TESTED: The 938

The shallow-draw on the aluminum 938. Ryan Dunfee photo.

We rode the 938 aluminum wheel on the IBIS Ripley with a set of Nobby Nic 2.3's—an all-around, all-mountain tire. The MSRP of the 938 is $549, with wheelset weight sitting at 1935g. This is a larger version of the 738. Perhaps the wheel was a contributing factor to the Ripley being such a favorite at the Big Sky Bike Test. The wheel/tire width gave the 120mm travel trail rocket an added bit of platform and punch. The bike never lost traction, and I always felt bananas in control on these. And I’m very sensitive to sidewall push. Sidewall push puts you in the bush.

Grab-n-go traction. Ryan Dunfee photo.

Aluminum wheels are generally more vertically compliant than carbon. The school of thought is that if a wheel is a bit compliant on this axis, it deflects less than a stiffer wheel and maintains a straighter path. Though, another bonus of wider rims for 29'ers is added lateral rigidity, which has been something that was always a detracting factor in older 29'er wheels and bikes.

Again, 1935g is very respectable weight for aluminum rim 29'er wheels, and you’re getting more width and a better price than many comparable rims on the market.

Tested: The 741

There's just something about a big ol' plus tire that looks unbeatable. Ryan Dunfee photo.

I tested the 741 carbons on the Mojo3 with Nobby Nic 2.8's. It’s 1mm bigger in its internal width (35 versus 34) than the two above aluminum tires, but it had a plus tire on it. The Nobby Nic 2.8" has the same knob profile as the 2.3", but in plus width, obviously. MSRP for a pair is $1099.00 with the weight sitting at 1734g.

These were just perfect for a 2.8" tire. The carbon rim shaved away the weight gain from the extra rubber that made up the wider tire. They were very stiff, and held the profile perfectly.

Just a millimeter wider than their rims meant for "normal" tires, the Mojo 3 was unstoppable with its 2.8" Nobby Nic/Ibis wheel combo. Ryan Dunfee photo.

And oh, my, the traction. I can see why plus wheels are such an unstoppable force in the mountain bike market right now. I’ll spare you any attempt at a Dove skin-care joke. Tire pressures in the low to mid teens allow you to charge at, and grab, rocks with impunity.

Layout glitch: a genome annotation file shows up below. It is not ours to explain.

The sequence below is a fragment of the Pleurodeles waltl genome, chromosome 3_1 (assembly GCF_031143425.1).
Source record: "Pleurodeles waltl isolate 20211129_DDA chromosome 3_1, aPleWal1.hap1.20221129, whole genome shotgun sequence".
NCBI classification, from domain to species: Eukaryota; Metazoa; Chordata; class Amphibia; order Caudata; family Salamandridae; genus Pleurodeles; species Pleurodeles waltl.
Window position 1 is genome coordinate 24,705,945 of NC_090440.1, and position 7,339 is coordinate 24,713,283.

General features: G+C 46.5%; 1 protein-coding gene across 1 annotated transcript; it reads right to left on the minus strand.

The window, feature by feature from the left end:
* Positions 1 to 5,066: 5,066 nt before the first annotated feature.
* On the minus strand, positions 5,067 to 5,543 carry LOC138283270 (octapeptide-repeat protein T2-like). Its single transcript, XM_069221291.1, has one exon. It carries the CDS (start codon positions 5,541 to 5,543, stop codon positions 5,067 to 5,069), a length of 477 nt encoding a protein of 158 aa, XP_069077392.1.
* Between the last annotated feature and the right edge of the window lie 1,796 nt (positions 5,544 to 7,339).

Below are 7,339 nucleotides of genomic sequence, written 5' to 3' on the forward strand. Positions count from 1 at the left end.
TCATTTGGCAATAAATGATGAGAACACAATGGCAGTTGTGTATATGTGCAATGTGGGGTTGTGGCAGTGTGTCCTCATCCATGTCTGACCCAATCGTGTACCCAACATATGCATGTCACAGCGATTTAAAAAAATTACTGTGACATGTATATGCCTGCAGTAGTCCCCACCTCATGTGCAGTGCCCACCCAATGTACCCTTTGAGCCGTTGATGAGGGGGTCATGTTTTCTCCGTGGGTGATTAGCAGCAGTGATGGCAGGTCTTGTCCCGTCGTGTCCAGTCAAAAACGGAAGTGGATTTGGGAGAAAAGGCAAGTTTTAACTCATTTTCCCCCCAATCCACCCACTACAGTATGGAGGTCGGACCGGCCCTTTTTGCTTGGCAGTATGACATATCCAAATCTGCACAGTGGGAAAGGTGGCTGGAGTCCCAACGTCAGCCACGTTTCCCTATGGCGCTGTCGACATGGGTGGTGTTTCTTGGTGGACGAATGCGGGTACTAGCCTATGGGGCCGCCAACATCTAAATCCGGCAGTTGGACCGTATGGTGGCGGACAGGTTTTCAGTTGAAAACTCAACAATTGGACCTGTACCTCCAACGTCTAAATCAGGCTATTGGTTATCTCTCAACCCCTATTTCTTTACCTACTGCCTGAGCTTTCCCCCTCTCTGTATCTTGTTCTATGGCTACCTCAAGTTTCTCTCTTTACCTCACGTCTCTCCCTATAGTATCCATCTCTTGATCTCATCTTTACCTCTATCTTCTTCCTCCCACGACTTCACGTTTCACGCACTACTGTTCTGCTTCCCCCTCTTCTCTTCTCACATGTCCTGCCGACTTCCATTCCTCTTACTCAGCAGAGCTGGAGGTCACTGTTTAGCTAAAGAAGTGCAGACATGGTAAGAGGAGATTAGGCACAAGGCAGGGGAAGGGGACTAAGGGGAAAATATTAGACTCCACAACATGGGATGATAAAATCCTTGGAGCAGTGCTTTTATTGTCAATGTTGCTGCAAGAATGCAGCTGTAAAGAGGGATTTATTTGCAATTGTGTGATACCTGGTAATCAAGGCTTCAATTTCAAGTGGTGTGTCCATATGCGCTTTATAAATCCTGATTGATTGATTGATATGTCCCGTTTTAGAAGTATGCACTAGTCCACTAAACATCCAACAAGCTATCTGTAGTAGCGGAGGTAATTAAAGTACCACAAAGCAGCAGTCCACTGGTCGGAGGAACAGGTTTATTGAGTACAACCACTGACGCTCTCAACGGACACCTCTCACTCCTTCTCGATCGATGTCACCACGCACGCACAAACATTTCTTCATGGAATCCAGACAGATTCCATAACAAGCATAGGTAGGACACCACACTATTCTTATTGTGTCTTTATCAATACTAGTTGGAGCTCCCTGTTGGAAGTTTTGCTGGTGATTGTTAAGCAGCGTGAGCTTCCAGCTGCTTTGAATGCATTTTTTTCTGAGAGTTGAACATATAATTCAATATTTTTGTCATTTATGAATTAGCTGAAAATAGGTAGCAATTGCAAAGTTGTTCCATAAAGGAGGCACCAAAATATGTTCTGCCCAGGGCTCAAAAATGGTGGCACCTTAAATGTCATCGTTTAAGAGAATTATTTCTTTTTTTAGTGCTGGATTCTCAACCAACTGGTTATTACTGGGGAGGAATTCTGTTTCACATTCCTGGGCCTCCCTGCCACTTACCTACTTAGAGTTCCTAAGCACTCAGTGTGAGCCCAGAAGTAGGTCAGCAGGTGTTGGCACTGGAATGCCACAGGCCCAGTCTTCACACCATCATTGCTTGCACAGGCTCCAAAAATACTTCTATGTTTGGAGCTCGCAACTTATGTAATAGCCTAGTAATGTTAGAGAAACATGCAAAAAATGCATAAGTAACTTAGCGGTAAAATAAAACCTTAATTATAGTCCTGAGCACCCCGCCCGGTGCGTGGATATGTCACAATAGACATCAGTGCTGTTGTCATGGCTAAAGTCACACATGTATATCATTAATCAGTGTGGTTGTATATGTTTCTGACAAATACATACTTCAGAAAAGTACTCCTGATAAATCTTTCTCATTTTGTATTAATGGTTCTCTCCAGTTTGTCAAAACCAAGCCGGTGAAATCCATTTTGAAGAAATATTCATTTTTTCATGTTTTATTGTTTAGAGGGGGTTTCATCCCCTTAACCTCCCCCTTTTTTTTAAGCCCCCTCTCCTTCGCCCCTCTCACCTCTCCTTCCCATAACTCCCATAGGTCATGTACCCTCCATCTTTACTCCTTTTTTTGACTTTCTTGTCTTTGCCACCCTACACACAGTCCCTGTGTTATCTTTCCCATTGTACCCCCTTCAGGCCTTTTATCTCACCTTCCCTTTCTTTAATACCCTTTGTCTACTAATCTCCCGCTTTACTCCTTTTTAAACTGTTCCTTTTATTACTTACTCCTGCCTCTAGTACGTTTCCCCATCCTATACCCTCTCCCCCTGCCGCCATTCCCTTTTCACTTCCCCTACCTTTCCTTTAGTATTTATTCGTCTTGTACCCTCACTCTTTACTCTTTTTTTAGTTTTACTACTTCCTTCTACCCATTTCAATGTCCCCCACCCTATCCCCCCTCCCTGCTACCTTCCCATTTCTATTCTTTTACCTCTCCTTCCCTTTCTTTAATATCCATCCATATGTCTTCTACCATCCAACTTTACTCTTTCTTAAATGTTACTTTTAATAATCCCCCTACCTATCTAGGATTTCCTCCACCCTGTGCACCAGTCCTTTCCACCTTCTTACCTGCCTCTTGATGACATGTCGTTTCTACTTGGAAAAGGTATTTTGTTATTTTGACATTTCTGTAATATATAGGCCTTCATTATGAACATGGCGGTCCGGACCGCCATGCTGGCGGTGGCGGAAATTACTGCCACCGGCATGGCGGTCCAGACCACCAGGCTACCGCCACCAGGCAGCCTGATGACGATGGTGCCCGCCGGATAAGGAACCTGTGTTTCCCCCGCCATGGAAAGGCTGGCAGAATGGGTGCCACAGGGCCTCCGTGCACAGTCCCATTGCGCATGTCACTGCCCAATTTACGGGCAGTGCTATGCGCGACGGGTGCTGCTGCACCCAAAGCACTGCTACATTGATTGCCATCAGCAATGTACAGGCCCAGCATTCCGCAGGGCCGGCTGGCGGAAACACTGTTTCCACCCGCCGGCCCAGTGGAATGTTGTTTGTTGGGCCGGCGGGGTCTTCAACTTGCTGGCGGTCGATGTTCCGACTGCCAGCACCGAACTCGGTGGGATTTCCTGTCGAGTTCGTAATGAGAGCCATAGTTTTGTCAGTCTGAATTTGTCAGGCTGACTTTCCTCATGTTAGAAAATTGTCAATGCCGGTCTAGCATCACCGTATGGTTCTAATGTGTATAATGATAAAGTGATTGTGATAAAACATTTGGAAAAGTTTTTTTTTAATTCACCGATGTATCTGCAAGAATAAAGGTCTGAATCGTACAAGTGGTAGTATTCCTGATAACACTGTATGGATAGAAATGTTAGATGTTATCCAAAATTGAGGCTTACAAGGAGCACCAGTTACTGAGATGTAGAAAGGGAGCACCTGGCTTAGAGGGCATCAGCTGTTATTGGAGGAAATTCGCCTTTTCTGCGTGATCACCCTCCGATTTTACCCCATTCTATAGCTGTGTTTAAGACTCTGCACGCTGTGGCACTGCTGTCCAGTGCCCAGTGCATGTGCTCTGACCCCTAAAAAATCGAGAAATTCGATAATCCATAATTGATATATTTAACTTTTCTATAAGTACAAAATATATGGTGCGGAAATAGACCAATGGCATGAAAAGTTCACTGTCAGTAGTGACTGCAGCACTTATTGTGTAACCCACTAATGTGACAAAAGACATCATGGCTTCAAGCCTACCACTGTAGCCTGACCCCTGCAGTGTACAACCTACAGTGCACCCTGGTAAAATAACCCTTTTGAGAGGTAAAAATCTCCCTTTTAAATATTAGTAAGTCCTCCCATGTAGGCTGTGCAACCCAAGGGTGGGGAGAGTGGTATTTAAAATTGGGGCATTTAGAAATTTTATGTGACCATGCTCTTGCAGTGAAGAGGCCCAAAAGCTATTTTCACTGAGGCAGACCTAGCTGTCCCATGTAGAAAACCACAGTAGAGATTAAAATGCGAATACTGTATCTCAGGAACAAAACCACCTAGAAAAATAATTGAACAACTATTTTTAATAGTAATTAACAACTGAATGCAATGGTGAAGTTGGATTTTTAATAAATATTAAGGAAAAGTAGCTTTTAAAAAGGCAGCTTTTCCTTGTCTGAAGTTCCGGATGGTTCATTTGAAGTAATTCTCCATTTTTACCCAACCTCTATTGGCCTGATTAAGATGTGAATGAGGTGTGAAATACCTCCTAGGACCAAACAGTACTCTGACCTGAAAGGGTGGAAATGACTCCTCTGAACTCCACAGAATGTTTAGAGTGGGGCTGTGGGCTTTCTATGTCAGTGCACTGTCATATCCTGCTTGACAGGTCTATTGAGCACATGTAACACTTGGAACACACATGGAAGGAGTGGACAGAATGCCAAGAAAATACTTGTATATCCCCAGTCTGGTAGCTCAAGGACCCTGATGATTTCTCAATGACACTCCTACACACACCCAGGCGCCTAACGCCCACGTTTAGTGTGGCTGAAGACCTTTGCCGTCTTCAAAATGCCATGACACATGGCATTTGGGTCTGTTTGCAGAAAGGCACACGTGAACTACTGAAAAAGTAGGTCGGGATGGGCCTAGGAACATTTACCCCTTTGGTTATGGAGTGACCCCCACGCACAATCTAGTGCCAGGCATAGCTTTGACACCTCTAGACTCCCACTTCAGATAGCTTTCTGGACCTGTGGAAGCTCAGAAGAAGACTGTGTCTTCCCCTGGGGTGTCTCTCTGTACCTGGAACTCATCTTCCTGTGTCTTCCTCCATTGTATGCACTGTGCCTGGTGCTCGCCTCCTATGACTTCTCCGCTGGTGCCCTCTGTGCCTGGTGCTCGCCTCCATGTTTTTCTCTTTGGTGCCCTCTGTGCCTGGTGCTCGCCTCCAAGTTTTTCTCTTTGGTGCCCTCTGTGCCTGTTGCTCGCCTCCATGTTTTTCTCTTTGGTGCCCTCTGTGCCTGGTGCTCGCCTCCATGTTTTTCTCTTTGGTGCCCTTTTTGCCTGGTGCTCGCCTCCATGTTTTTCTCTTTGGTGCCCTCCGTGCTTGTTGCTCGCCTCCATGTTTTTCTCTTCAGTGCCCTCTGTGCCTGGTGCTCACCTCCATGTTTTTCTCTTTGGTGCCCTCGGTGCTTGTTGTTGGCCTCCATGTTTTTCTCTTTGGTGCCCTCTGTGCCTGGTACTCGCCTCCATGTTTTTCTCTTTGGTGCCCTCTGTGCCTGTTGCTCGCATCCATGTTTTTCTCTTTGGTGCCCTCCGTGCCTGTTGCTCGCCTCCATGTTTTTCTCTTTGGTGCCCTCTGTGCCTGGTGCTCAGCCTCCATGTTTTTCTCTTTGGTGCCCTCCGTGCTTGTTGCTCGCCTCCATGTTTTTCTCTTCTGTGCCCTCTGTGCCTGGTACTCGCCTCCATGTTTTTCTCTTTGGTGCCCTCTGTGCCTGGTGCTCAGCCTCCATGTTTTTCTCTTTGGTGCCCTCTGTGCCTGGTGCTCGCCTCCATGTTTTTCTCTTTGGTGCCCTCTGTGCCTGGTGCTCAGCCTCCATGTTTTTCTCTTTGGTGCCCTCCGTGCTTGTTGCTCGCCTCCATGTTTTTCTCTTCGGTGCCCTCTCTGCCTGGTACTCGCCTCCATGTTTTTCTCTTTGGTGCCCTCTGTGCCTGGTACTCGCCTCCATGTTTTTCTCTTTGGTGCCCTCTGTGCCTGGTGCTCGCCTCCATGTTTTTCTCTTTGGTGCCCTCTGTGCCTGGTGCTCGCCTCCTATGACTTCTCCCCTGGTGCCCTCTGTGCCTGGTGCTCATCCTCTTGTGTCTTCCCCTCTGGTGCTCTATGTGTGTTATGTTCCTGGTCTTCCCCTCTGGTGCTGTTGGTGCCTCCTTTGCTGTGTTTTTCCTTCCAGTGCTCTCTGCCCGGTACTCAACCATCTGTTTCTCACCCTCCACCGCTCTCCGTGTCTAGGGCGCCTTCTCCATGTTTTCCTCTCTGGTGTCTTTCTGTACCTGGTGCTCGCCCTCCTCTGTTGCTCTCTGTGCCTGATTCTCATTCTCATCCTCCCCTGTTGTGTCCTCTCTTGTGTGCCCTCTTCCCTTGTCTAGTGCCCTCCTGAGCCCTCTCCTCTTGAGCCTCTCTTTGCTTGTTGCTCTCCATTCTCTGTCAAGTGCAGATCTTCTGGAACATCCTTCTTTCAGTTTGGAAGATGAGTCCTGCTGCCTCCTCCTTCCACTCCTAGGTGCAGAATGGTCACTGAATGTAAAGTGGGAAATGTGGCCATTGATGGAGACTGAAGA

I mean, 1734g wheels with gobs of grip. What’s not to like? Of course, with about 15mm of squish in plus tires, it’s hard to discern any vertical flex in the rims, as well as small chatter from trail features. The Nobby Nic has a decent sidewall, and the tires held just fine in corners.

$1099 for carbon wheels are a pretty good deal nowadays (some wheels are topping out at $2500). If you wanted to upgrade to the quicker engaging i9 hub, you’ll be in for a few more dollars, but still worth it.

The Bottom Line

Wide and stout, this is the kind of move where you can really tell you're running Ibis wheels. Ryan Dunfee photo.

The 938 and 738 feature a relatively shallow 19mm depth, which is also very hip nowadays. The 741's depth is 29.5mm, with the 742 (slightly different carbon layup) at 19.5. It seems like this design helps to reduce damage from rock strikes, just because of the lower profile I guess. A shallow draw is not exclusive to Ibis, of course, but it's worth mentioning.

Also, if you’re going to run ONLY plus tires, you could think about a 40mm rim wheel, but I’m kind of geeking out on using one set of wheels for two types of tires, and and I'm especially sold on a much wider rim for regular 2.3-2.5" rubber. You could throw on a regular tire for racing enduros, and swap to a lower profile plus tire for everyday trail riding.

The Ibis rims are ideal for the ultra low pressures (12-18 psi) of plus tires, and can run real low pressures of around 18-25psi for 2.3" - 2.5" tires.

Also, a lot of tire companies, like Maxxis with their Wide Trail profiles, are now making 2.4" and 2.5" tires that are specifically designed to be mounted on wider rims, featuring a slightly more rounded profile.

Regardless, the low weight of Ibis’ wheels combined with the monstrous traction advantage has been a revelation for those who have ridden them. If you’re in the market for a great wheelset that delivers modern design, functionality and a solid value, throw Ibis into the mix.

From The Column: TGR Tested

About The Author

stash member Gunnar Waldman

Editor-at-Large, IMBA instructor and east-coaster. Raced Trans-Savoie in France, SoCal Enduro and Endurance in Temecula and is psyched for all the great new races in the east. Article Ideas: gunnar.waldman@tetongravity.com